It’s never too early to have a will! If you’re older than 18, it’s a good idea to have one, especially if you own property, pets, or have children. None of us can predict the future, and we don’t know how long our lives will be. Having a will can give you the peace of mind that, no matter what happens, you’ve put your affairs in order and protected your loved ones. 

This How To was adapted from Free Will’s Top 10 Myth about Making a Will.

New and Newsworthy New Studies Aim to Show Nonprofits What Appeals to Donors Most, 

Two new studies from the Lilly Family School of Philanthropy make the case for nonprofits to boost investments in technology, including video and social media, to attract and retain donors. While researchers have long known that donors value information about the impact of their gifts, the new studies indicate that donors’ expectations of that kind of feedback is increasing and becoming more sophisticated.“Next-Gen” Philanthropists Are Coming Into Their Own. Here’s How They Approach Giving, Inside Philanthropy 

The consulting firm Accenture estimates that today’s boomer and Silent Generation wealth-holders will gift their heirs up to $30 trillion by 2030, and a large proportion of that wealth will be concentrated in a small upper class. New philanthropic heirs often come into vast wealth in their 40s, 30s, or even younger, and in many cases, become active in philanthropy right away. They also tend to approach philanthropy differently than their parents did. “The accelerated wealth through tech—early inheritance and early accumulation—is putting hundreds of millions and billions into the hands of young people. The result for philanthropy is, you see more of a willingness to take a risk. You see more learning while doing: take a risk; if it doesn’t work out, go on to something else. Whereas there used to be a predisposition to incrementalism or funding the big, tested organizations.” the Jewish Story in 2022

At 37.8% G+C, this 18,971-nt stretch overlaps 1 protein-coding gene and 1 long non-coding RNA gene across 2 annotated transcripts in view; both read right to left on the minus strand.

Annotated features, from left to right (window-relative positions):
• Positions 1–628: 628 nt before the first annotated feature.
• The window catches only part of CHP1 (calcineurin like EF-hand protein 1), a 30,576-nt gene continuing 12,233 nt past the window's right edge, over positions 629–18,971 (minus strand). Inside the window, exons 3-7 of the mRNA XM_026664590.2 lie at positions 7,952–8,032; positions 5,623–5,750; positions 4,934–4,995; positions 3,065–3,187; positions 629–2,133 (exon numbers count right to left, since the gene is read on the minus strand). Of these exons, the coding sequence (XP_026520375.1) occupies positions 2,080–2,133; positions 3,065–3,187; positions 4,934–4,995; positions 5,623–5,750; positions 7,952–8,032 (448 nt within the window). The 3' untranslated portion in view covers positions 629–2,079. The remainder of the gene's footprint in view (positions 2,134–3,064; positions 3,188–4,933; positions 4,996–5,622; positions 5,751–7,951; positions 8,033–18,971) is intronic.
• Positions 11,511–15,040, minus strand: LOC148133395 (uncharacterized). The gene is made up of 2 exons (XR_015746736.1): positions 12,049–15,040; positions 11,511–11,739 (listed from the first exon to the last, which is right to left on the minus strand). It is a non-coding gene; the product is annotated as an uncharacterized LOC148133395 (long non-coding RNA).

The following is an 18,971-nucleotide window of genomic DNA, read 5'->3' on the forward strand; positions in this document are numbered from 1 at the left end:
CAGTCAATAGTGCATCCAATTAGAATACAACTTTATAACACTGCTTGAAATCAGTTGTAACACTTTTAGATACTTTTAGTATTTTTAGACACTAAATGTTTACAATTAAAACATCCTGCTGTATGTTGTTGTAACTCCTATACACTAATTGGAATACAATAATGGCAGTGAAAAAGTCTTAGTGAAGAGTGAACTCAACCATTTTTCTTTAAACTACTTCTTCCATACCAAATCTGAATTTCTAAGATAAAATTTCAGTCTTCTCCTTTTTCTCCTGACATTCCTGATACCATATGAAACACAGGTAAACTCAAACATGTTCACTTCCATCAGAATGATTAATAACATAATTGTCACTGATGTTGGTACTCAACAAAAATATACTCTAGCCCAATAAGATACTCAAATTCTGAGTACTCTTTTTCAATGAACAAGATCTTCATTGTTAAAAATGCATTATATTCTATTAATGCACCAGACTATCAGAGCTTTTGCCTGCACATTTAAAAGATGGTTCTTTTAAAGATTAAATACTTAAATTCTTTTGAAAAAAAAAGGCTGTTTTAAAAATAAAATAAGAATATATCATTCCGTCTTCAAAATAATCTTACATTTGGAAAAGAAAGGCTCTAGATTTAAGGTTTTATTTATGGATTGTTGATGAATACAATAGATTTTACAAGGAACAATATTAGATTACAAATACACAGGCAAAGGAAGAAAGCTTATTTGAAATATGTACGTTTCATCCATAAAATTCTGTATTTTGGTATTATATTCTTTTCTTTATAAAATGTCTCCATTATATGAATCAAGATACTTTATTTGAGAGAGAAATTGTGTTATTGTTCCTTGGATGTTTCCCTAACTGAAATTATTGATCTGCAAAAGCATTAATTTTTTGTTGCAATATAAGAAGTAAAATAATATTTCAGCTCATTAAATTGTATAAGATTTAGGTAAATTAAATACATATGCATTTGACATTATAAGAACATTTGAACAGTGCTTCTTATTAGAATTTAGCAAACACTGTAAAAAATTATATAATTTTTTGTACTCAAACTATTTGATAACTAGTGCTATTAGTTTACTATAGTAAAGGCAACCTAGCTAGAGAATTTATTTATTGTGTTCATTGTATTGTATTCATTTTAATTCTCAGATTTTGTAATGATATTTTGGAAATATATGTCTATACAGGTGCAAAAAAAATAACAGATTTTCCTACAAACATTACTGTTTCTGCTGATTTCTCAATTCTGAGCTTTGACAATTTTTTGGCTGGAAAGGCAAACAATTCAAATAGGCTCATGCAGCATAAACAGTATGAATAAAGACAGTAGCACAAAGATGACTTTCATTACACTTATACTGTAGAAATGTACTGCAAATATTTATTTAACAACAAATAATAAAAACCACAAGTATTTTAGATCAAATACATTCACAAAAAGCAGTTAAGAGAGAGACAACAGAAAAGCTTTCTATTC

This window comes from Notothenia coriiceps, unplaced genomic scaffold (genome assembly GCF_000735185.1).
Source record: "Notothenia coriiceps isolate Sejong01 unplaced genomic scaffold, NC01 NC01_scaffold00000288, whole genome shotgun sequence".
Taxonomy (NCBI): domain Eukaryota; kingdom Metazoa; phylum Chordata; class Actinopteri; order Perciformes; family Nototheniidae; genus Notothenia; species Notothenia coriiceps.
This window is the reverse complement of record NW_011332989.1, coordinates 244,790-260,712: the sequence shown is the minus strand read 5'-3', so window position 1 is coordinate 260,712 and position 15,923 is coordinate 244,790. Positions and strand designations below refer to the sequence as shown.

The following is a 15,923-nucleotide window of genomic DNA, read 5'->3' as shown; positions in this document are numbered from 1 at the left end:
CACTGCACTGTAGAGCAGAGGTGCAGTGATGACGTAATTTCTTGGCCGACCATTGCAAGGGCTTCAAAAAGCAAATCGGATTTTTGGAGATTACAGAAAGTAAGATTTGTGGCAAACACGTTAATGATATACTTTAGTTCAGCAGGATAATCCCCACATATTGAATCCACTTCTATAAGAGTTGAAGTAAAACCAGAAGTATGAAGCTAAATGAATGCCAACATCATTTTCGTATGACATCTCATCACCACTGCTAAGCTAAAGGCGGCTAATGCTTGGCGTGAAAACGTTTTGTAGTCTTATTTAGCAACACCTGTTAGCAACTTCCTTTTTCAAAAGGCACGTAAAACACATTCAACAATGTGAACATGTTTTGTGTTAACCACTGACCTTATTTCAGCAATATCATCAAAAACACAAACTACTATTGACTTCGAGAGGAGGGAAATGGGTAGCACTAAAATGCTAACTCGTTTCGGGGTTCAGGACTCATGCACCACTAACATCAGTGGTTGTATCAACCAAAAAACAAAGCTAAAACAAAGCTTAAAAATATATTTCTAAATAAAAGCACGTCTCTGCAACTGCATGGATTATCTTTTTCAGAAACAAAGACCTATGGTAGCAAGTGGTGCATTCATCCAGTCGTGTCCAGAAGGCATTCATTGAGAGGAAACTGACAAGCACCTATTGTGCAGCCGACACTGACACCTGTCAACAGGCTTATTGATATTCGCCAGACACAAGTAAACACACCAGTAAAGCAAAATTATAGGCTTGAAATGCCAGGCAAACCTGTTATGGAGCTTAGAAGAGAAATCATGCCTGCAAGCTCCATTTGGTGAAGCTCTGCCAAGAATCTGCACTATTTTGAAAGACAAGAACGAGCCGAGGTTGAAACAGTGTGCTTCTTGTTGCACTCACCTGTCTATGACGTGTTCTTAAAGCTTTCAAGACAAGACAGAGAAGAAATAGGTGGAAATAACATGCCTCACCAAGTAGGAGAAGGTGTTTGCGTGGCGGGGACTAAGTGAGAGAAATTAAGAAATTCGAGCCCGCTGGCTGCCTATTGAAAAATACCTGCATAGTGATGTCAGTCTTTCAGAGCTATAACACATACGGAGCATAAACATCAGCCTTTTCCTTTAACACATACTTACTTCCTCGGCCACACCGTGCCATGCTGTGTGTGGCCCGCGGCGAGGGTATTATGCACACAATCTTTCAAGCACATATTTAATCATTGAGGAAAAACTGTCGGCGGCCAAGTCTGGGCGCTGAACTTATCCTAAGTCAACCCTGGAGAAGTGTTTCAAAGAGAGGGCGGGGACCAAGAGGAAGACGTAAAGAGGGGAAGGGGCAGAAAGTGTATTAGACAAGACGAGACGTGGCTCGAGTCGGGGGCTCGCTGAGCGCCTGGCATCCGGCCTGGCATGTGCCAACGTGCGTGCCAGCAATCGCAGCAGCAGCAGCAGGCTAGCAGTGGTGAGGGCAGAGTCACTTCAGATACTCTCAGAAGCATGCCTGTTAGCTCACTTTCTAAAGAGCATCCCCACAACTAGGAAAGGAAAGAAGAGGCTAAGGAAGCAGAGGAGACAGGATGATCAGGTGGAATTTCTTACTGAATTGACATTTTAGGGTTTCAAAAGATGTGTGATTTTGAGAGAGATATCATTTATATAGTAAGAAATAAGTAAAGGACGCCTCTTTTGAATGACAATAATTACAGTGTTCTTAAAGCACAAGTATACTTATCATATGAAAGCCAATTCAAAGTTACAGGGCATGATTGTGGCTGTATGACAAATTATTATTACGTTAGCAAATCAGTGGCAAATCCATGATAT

On February 10, the Jewish Future Pledge hosted a webinar with key players in Jewish media on the successes and shortfalls of Jewish reporting in recent years. This event was moderated by Menachem Kaiser, author of “Plunder,” and a nationally renowned writer featured in Wall Street Journal, The Atlantic, Vogue, and more. The event featured panelists, Alex Traiman, CEO of Jewish News Syndicate, Lisa Hostein, Executive Editor of Hadassah Magazine, and Rob Eshman, National Editor of The Forward. 

Missed it? Watch it here!